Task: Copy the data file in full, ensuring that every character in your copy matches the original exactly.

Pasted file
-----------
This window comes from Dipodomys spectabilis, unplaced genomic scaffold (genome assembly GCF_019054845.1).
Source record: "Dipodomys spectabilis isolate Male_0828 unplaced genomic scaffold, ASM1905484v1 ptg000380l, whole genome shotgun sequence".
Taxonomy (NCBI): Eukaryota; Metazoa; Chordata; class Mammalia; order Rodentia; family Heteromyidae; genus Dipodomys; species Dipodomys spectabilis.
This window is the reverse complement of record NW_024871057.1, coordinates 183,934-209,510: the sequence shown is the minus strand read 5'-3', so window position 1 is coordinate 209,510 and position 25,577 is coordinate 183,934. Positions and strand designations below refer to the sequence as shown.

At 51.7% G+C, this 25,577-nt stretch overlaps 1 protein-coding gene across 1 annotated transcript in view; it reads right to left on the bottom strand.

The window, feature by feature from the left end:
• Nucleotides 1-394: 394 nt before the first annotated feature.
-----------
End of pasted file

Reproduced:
This window comes from Dipodomys spectabilis, unplaced genomic scaffold (genome assembly GCF_019054845.1).
Source record: "Dipodomys spectabilis isolate Male_0828 unplaced genomic scaffold, ASM1905484v1 ptg000380l, whole genome shotgun sequence".
Taxonomy (NCBI): Eukaryota; Metazoa; Chordata; class Mammalia; order Rodentia; family Heteromyidae; genus Dipodomys; species Dipodomys spectabilis.
This window is the reverse complement of record NW_024871057.1, coordinates 183,934-209,510: the sequence shown is the minus strand read 5'-3', so window position 1 is coordinate 209,510 and position 25,577 is coordinate 183,934. Positions and strand designations below refer to the sequence as shown.

At 51.7% G+C, this 25,577-nt stretch overlaps 1 protein-coding gene across 1 annotated transcript in view; it reads right to left on the bottom strand.

The window, feature by feature from the left end:
• Nucleotides 1-394: 394 nt before the first annotated feature.